The complexities of mother-daughter love—the gravitational pull of natural affection working against the urgency for survival of an independent self—are the mysteries that lie at the heart of the poems in The Ledger of Mistakes by Kathy Nelson.
The book is about a relationship under pressure: the lifelong desire for a seemingly unattainable closeness, old unresolved conflicts, Alzheimer’s disease and the opportunities for reunion it forecloses, the recognition of a universal and inescapable mortality. Here, the natural world operates as both context and protagonist.
The Ledger of Mistakes makes the journey from grief to love reclaimed, from lament to the restoration of vitality. The poems range widely in form: there are sonnets, a pantoum, a villanelle, a rondelet, a triolet, as well as prose poems and more unconventional, fractured forms. While the work arises from personal experience, it achieves not journalistic autobiography, but, through language and image, the emotional truth that can arise from poetry.
Marianne Boruch, contemporary poetry scholar and author of Bestiary Dark, says of Nelson’s The Ledger of Mistakes: “’Why remember the dead?’ poet Kathy Nelson begins this sobering meditation, a descent and rise through what’s lost and sometimes found again, her keen eye on the natural world, her mother in the Bardo and in life, both trouble and love restored, unshakable grief, regret, triumph, mystery… And why exactly? Because we need these poems as lens, as touchstone. And such lovely, startling interventions of language and image! Vivid detail, layer upon layer—say, a ‘landscape stitched with fencerows’ (my italics), or to hold a breath ‘until someone unlocks the door.’ That someone is this most remarkable poet. ‘Last night,’ Nelson writes, ‘I found a hidden stairway leading down/into a maze of rooms…’ And what a rewarding gift for all of us, to follow her there.”
Kathy Nelson was the 2019 recipient of the James Dickey Prize (Five Points, A Journal of Literature and Art) and has been twice nominated for the Pushcart Prize. She holds an MFA in poetry from the Warren Wilson Program for Writers. In addition to her two chapbooks, Cattails (2013) and Whose Names Have Slipped Away (2017), and her full-length The Ledger of Mistakes, forthcoming from Terrapin Books, her work has appeared in many poetry journals, including New Ohio Review, Southern Poetry Review, Tar River Poetry, Valparaiso Poetry Review, Stirring Literary Journal and elsewhere. Visit her at www.kathynelsonpoet.com.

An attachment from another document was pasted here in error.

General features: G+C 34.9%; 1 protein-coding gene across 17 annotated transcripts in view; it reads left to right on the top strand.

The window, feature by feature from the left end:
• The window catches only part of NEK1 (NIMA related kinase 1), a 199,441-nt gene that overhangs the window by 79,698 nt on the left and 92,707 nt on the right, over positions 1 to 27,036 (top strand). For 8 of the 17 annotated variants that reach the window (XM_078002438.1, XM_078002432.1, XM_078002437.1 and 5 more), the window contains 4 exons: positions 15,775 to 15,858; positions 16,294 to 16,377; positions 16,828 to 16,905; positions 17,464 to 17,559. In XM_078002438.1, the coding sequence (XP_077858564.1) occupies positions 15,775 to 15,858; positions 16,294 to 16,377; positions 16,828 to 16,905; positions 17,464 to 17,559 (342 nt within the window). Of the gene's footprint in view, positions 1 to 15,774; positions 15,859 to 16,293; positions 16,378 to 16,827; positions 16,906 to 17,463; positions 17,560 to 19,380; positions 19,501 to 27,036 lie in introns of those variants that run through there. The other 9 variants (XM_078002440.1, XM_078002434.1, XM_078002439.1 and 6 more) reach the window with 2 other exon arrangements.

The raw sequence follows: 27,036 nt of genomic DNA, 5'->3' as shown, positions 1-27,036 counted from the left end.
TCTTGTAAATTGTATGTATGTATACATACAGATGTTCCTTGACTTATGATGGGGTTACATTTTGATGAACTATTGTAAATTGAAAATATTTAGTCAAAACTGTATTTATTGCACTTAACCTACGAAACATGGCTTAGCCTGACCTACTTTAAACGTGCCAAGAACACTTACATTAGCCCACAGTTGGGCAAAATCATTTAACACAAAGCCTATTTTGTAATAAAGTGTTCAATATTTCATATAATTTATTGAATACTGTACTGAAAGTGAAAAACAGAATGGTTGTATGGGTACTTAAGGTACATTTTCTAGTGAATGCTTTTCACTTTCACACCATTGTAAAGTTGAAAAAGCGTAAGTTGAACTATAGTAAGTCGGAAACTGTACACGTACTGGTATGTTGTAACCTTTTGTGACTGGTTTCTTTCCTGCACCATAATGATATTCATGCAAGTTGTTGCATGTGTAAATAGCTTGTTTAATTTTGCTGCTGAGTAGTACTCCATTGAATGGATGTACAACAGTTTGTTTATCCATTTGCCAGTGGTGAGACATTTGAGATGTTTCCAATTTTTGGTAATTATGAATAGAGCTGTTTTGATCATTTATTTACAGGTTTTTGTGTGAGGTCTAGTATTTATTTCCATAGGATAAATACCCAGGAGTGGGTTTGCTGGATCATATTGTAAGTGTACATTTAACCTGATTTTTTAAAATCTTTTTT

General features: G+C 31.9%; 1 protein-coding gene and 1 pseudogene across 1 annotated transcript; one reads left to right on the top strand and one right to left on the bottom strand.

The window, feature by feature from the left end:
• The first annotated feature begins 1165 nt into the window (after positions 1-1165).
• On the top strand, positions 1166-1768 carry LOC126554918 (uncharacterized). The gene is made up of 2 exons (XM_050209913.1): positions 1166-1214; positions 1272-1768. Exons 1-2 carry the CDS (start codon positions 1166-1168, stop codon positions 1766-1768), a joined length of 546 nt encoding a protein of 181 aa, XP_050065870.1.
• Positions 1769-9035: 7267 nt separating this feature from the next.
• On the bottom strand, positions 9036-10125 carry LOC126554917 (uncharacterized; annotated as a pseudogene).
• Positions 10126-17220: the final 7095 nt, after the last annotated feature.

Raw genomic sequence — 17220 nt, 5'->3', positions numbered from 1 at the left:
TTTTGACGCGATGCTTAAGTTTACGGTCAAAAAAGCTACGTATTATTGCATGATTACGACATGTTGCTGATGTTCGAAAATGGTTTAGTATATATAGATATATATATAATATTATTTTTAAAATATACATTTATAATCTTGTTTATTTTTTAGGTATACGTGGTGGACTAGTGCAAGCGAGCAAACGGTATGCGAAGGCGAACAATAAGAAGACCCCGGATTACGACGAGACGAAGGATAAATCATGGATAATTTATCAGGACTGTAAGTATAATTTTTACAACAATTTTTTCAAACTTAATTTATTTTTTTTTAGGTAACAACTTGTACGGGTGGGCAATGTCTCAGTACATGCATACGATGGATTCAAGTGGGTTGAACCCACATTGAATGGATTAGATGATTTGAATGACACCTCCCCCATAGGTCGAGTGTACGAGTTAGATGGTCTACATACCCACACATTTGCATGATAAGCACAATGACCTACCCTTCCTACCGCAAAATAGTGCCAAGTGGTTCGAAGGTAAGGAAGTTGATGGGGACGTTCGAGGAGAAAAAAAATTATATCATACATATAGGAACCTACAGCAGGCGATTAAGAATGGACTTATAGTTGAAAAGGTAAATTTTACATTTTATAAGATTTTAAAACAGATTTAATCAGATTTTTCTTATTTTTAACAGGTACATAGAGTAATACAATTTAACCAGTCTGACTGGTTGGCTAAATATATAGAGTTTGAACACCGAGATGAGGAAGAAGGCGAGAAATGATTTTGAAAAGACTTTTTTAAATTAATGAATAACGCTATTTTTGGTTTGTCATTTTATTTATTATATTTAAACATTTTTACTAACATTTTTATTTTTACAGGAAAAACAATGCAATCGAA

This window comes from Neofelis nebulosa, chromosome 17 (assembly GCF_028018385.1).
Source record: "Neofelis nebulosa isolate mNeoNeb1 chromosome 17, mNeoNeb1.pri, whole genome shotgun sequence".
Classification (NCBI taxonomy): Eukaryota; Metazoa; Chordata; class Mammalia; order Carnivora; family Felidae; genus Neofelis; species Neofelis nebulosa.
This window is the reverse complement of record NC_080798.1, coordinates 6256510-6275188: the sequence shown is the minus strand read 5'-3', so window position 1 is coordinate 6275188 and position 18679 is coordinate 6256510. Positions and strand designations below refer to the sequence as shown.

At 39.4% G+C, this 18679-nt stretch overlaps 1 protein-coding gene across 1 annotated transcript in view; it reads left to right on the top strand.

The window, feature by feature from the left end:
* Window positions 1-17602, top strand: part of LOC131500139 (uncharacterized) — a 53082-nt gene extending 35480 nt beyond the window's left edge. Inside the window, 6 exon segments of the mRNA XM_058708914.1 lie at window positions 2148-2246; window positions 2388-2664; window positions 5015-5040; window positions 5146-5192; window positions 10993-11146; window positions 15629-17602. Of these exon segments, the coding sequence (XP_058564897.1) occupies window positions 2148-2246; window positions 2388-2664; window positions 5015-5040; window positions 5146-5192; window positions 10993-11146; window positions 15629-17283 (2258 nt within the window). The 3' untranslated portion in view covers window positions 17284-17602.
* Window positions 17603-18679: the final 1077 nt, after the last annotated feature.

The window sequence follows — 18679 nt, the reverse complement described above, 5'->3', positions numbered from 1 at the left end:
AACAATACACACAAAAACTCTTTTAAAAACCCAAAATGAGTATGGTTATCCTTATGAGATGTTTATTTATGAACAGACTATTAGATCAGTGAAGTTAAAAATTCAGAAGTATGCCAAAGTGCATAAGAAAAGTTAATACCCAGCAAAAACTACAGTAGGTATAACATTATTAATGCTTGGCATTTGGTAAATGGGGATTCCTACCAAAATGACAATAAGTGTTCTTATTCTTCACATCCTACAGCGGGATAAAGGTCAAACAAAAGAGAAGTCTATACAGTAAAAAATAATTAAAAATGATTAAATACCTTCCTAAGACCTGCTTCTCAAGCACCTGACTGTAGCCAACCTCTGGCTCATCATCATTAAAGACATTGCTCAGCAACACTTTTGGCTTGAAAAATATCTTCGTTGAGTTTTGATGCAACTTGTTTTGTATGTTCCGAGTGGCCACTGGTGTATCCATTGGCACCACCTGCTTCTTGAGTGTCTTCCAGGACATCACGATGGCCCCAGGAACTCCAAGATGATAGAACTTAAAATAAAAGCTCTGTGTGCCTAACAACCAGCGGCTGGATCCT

Three of the poems from the book are presented below:
Excerpt: Three Poems from The Ledger of Mistakes
I Never Thought My Mother
would slip back in after she died.
How astonishing that she’s arrived
as a copperhead living under the porch.
I stand on the edge and scan the yard.
Mostly, I do not see her. But
in August, nearing birthing, she eases
onto the asphalt to let the sun
soothe the cold from her scales. She coils
about the drain spout or stretches
along the driveway’s grass fringe.
I know she is my mother because
her slow unspooling beguiles me. I know
her because I can’t take my eyes off her.
I watch with that same stitch at my sternum―
if I clear my mind of fear, we might
reconcile. I suppress my need for her
embrace. I imagine I am not the one
who needs escaping. At any moment,
her languid looping patterns could break
into lightning. My husband unlocks
the gun safe, warms up on a paper target.
She cares nothing about death.
She will return, one life to the next,
until I no longer need her.
Our Lady of the Locked Unit
From the valley of the shadow (Haldol, Risperidone), my mother
wakes, happy as a warbler in pine forest. She’s forgotten how to walk
but stands from her wheelchair, teeters like a baby bird perusing air,
or like Rodin’s Old Courtesan, or like the cripple at Capernaum.
This would be a story about miracles if it weren’t so full of sorrow.
Instead, I’ll call it Transfiguration.
Hello, Beautiful! she sings out
to the CNA. To the med Tech, I love you! No matter her serrated
syllables, he’s always cooed darlin’, perfect, kissing her cheek,
slipping Valium-laced vanilla pudding between her teeth.
In the dread-crippled, arthritic, word-terminal, decay-doomed room,
the lunch tray clatter slows and a line forms—the beleaguered faithful
gather for the Holy Mother’s blessing.And I, her famished acolyte,
don’t I ache too for that beneficence?
her bony palms enfold the maintenance man’s blameless hand.
To make that trip again across the Appalachians.
To set off at dawn, early spring,
make my way under the rising slivered crescent,
among the mountains’ stooped shoulders.
First blush in the crowns of redbuds.
Icicles dripping from road-cut schist.
When I arrive, she’s in the garden, as she was.
No diagnosis, no documents of surrender.
Only the smell of spring mud from the pond.
Tender buds of cattails, yellow forsythia.
She knows me—not the wrench
come to dismantle her life, but her child.
Her hands are full of the waste of winter,
cut stalks—yarrow, thistle—at her feet.
Then, between the leather of her thumb and
forefinger, she rubs the seedpods of moon plant,
teaches me to strip the dry husks,
let the lucent disks shine like silver.
Excerpts from the book are published with permission from the publisher.